Revenue between members and donorsOK, now we are wading into touchy territory – a discussion on the relative value of members vs. donors in a non-profit.
The reason this topic is so interesting to me is that I see so many non-profits choosing between them, separating them out into little fiefdoms, thinking about them as unrelated functions and, generally, not having a holistic view of the whole thing.
Consider a very large charity that operates a huge recreational facility. Their sources of revenue drop into four large categories: donations, member fees, facility rental and grants.
For the sake of developing these thoughts, forget about facility rentals and grants and focus on donations and member fees. This is where it gets interesting.
The charity hires two people:

  1. A Director of Membership Services who is solely responsible for getting, keeping and satisfying members.
  2. A Development Director who is solely responsible to get, keep and satisfy donors so that funds will be raised to run the place. Major gifts fundraising is usually buried in this system.

I have found that the membership person hardly knows anything about fundraising and, if she does, she really doesn’t (really really) care about it. And the development person, while giving some lip service to the need to acquire members, doesn’t really care about those metrics, goals or needs.
And so we have these two silos where a great deal of opportunity and revenue is lost.
I know for a fact that buried in the donor file are hundreds of potential members. And hidden away in the member roster are some really good donors. In fact, in one file, where we were able to perform the analysis we do, we found some really high value major donors who were busy giving their money to other charities because this one, apparently, didn’t need any! Whew. Makes me sweat!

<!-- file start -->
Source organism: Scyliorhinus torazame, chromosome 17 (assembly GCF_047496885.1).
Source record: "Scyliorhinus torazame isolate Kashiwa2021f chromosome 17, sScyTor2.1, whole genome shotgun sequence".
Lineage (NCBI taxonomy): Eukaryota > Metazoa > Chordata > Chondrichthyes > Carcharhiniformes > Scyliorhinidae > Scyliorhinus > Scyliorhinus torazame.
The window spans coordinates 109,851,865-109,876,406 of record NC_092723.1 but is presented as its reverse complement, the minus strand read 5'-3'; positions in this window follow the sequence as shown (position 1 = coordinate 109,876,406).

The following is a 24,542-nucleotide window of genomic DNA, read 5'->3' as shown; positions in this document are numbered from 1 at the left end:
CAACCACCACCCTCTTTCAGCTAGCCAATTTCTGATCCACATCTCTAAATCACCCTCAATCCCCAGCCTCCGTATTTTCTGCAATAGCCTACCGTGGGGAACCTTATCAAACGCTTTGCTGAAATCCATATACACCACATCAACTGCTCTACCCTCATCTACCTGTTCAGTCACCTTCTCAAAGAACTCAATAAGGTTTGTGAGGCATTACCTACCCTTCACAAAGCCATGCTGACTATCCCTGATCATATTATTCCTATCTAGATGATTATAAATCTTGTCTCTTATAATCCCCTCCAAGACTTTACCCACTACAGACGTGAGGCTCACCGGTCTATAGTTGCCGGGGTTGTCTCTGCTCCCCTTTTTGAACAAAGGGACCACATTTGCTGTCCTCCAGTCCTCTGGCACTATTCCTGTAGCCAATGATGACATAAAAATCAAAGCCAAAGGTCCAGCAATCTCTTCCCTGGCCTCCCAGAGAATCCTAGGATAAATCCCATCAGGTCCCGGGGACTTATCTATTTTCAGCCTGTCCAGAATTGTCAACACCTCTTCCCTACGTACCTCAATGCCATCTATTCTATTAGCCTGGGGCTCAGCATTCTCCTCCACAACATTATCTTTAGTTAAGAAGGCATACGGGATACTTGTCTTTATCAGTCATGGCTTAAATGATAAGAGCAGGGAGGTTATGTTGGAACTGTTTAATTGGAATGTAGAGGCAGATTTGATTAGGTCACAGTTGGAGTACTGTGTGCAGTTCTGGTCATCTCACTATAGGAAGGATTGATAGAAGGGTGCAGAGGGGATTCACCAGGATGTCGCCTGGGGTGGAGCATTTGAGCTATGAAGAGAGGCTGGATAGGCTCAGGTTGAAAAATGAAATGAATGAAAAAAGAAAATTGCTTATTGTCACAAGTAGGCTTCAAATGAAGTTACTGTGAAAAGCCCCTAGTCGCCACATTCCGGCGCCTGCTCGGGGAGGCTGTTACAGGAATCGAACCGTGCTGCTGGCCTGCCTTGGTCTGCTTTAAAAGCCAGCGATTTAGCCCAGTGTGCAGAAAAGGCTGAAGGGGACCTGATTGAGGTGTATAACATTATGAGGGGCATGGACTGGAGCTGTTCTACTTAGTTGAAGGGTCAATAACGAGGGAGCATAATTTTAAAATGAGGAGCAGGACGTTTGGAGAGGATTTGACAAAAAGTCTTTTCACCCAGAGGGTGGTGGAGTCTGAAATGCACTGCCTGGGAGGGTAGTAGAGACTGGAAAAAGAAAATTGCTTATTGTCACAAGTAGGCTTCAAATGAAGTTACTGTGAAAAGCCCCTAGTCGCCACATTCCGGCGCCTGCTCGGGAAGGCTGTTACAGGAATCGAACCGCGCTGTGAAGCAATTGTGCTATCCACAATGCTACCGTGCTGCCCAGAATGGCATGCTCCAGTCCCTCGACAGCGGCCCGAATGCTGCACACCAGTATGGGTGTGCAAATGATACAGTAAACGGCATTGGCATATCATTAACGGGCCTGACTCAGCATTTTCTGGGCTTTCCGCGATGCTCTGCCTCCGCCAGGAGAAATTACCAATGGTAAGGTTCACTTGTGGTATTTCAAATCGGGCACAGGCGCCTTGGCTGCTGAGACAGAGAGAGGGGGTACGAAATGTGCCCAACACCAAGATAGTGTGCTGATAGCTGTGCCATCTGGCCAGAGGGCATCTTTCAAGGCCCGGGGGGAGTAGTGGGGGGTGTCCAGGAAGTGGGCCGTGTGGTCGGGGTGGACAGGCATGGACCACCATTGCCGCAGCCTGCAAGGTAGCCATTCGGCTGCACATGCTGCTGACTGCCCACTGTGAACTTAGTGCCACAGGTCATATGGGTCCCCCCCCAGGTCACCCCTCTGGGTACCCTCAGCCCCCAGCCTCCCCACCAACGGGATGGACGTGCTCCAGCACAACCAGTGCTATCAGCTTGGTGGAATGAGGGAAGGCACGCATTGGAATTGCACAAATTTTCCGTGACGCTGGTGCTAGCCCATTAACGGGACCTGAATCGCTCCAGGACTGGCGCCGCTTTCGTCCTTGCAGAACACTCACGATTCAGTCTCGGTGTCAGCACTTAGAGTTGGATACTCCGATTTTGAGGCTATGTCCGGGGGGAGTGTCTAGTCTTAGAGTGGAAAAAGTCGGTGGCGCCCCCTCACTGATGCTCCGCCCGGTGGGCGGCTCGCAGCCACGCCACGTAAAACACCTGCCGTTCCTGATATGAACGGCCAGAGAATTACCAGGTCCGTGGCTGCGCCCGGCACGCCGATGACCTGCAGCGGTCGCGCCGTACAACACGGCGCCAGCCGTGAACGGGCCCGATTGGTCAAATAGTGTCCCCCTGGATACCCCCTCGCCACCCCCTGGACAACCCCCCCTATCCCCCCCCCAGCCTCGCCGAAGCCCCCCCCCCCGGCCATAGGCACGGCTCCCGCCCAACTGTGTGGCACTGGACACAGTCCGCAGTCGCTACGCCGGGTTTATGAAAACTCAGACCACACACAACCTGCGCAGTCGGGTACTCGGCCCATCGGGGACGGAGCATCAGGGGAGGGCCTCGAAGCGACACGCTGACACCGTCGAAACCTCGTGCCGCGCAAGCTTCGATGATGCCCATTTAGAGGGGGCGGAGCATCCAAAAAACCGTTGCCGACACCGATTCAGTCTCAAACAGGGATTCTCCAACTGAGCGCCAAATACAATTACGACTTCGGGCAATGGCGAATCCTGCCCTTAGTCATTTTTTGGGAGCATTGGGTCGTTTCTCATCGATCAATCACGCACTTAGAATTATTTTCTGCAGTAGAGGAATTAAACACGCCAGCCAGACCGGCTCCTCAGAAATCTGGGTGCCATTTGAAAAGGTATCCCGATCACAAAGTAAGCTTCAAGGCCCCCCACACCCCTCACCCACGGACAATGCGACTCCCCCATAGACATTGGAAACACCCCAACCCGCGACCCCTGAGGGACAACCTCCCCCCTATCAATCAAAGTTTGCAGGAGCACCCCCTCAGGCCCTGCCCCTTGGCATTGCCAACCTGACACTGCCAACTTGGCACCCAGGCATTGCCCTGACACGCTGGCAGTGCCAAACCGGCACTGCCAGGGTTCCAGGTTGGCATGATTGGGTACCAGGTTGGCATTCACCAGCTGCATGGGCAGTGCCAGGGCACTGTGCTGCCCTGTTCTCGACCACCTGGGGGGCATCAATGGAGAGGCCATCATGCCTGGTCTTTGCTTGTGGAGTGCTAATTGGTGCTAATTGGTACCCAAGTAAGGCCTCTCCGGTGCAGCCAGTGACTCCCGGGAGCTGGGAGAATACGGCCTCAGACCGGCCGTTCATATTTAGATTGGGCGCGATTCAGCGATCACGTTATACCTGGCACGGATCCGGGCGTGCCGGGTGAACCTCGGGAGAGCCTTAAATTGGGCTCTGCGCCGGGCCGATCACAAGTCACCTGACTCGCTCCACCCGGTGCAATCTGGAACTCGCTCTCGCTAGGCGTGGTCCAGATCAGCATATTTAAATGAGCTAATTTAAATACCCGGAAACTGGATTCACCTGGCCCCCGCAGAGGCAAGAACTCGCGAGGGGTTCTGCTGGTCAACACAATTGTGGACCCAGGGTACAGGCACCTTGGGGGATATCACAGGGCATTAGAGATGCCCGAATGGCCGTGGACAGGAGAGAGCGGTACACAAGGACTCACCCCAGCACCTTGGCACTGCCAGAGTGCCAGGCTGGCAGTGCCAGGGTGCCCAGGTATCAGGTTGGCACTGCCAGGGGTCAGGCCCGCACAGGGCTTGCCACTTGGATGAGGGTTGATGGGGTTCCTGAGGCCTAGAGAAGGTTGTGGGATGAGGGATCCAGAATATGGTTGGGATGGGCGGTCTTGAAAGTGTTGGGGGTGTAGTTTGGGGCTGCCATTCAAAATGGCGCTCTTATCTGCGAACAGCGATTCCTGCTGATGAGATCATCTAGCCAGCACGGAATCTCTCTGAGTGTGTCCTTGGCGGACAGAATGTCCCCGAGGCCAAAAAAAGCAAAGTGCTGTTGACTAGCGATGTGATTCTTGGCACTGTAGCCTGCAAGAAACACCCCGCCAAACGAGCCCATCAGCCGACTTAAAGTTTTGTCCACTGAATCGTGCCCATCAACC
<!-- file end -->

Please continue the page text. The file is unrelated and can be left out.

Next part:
Here’s another problem. We have carefully trained members to believe that their member fee is all we need from them. In fact, the director of that part of the charity, who manages the recreation facility that members use, has carefully done his cost analysis to figure out what the member fee should be. And while the exercise is good, because he does need to cover that cost, he is not sitting at the bigger table having his brain pumped full of the OTHER costs required to run the charity or the DONOR value resident in those members.
So, logically and reasonably, he is not thinking about this.
And the development director is so consumed with raising money that it’s difficult to see that there is a good deal of funding sitting right there with the members. Plus, every time she has tried to enter that sacred place (the membership one), she is nicely escorted out the door, since “it is really none of her business.”
Shame on leadership for allowing the silos to continue!
Meanwhile, the donor, who has really not been properly educated right from the start of the relationship, thinks she is doing the right thing by the charity and actually gets upset when they approach her for more. Little does she know how much the charity really needs her! This is so very, very sad.
Had leadership designed the right system in the beginning, donors and members would get the whole picture right from the start of the relationship, the membership person and the development director would be collaborating, and the entire objective would be about getting maximum revenue in the door. It would truly be a happy and productive place, where the financial needs of the charity are fully met, the employees are working together toward a common objective, and the donors are happy and fulfilled.
OK, so you are reading this and saying: “Yup, understand what you are saying, Richard. Got it. But we don’t have that problem here. We have it wired really tightly.” Hmmm… I’ve heard that before. In fact, I’m involved with an organization right now in which, when we “looked under the covers,” we found $1 million of lost revenue. $1 million!!
And when I talk to the managers involved with this, they are so entrenched in maintaining their system that I can’t get them to budge. And I can’t get the manager of those managers to engage. It is truly unbelievable!
So then I sit back and reflect on the whole thing. What is going on here? I understand how we got to this place. But how is it maintained year after year, even when supposedly enlightened professionals are at the helm?
The only thing I can conclude is that it is either protectionism (“gotta keep MY stuff”) or arrogance, or a combination of the two. It’s not about intelligence – these are smart and capable folks!
I’m writing about this today because Jeff and I want to do our part in bringing this situation to the light of day. Why? So non-profits will be stronger and healthier. And so major gift programs, our specialty, will be more effective.
Do I really believe that we need to make a choice between members and donors? Nope. We just need to manage both of the programs better and make sure they are treated in an integrated and holistic manner.